• Beyond weight exercises, just moving your body is important. Take a walk, do yoga or pilates, go for a jog, play with your kids or pets, have a dance party. Just make sure you’re moving your body for at least 10 minutes every hour during the day. Moving your body helps to support your bones, joints, and muscles, while also boosting those endorphins – making you feel good all over!
  • Say goodbye to carbonated drinks. Carbonated drinks, whether sweetened or flavored or not, can be acidic to the body – especially sodas. In order for your body’s cells to do their jobs and help process the soda you drink, vital minerals are leached directly from your bones – ultimately making them weaker over time. It’s best to avoid sodas and to limit carbonated waters.
  • Stop smoking, avoid alcohol. Both of these habits directly affect your overall health, but add to weaker bones.

Does low bone density run in your family?

Researchers have been looking into genetic components of low bone density and have isolated 126 target genes that can influence how well we build and break done bones as well as heritable causes of low bone density.  Although it may sound overwhelming, scientists have isolated a few key genes that have the highest effect on bone density along with actionable steps to help those with these genetic tendencies be more proactive about building better bones.  Remember, your genes are not your destiny and can shed light on the best diet and lifestyle choices for your unique genetic makeup. Click here to learn more about personalizing your healthy lifestyle using genetics.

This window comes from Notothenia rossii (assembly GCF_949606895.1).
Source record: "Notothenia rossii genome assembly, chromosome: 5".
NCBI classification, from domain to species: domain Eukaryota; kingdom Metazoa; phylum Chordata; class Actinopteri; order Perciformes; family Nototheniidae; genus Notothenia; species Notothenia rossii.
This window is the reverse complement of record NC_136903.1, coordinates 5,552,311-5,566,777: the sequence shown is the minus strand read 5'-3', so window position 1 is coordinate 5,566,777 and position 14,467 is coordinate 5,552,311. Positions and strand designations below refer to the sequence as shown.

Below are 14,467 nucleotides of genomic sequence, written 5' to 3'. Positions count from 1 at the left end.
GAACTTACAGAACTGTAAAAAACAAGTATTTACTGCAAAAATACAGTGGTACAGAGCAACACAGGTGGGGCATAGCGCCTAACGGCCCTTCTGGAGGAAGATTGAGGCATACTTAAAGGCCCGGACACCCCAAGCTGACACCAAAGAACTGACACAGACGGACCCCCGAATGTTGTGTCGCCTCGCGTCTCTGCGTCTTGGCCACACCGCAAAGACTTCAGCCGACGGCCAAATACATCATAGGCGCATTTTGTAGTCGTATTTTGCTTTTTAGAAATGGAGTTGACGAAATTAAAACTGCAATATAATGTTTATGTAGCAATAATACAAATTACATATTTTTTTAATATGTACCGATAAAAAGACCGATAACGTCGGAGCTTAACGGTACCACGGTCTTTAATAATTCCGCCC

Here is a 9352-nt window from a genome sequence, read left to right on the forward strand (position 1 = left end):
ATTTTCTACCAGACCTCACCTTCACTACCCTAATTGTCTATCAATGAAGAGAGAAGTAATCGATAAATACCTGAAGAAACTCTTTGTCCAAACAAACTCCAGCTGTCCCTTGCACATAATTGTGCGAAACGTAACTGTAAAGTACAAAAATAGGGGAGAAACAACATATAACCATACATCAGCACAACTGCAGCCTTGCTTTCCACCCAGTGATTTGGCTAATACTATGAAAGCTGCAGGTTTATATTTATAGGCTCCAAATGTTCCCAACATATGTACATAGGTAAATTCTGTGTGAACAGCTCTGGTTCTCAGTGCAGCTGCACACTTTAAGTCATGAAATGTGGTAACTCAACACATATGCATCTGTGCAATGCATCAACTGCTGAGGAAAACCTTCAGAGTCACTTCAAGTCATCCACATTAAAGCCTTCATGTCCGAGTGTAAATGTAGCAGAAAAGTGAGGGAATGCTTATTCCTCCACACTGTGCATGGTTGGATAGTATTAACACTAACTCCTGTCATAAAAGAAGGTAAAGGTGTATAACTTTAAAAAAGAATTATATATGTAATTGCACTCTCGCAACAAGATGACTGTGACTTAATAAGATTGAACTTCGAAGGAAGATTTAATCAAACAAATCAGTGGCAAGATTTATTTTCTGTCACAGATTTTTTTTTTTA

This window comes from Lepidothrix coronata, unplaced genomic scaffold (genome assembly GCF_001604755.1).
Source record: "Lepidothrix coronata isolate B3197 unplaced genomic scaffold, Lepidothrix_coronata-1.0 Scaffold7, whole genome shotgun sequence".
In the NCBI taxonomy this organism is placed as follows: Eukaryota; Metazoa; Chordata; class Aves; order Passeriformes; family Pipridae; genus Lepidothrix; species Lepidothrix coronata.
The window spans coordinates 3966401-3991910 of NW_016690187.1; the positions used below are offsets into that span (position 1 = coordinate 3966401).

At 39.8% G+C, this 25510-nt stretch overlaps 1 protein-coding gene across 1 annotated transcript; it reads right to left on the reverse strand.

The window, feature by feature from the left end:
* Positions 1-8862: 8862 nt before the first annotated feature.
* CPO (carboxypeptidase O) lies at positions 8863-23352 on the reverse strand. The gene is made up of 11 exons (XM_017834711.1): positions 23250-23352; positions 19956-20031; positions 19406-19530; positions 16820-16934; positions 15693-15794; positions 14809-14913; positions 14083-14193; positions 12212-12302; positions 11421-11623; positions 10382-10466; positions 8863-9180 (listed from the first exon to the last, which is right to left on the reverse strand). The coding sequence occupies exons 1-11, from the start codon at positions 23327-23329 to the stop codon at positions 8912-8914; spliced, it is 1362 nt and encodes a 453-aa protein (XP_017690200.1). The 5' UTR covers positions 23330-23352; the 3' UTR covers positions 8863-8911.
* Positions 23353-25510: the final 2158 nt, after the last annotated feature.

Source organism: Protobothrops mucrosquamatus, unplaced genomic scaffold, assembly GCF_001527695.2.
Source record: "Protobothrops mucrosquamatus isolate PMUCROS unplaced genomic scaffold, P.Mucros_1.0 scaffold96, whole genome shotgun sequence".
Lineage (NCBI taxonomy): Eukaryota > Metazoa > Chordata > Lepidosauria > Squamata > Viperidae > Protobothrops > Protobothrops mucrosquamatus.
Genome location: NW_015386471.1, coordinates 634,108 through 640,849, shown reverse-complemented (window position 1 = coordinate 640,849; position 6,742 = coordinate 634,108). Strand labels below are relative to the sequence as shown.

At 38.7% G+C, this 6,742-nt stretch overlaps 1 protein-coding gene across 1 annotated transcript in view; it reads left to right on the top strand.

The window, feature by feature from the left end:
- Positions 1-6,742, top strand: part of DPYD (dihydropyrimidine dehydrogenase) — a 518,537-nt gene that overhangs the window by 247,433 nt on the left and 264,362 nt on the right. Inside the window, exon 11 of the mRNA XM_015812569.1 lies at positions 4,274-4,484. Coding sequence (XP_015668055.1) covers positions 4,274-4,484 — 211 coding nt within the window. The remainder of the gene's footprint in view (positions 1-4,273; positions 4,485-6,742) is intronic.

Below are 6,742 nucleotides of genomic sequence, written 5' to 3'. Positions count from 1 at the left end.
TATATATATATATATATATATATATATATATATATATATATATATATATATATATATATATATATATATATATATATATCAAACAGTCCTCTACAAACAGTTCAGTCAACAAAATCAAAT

While standard American diets and lack of exercise, or just sitting at a desk all day, can lead to osteoporosis, you can see that there are many things we can do to help strengthen our bones. Which of these will you incorporate into your routine this week?

Showing 4 comments
  • harvey garn
    Reply

    Thanks Dr. M
    What about bunions? I have custom arch supports, eat mostly organic vegetarian, detox occasionally, eat fermented foods a bit each day,… Can I shrink my bunions? Or is surgery the only answer?

  • Ellen
    Reply

    How can I promote bone health and not add to or aggrevate calcification of the cervical spine?

  • Skidgel Toni
    Reply

    This was an interesting read. My daughter has celiac, as does my sister. The doctor, upon hearing that, said to my mother:”That explains why you have osteoporosis and anemia!” Up until then, I had never connected the two.
    My grandson, a very picky eater, and one who tends to drink several carbonated waters every day, just broke his leg and is immobilized for 6-8 weeks. I plan to send this article to my daughter to read.

  • sirglio frei
    Reply

    Thanks for helping out, fantastic information.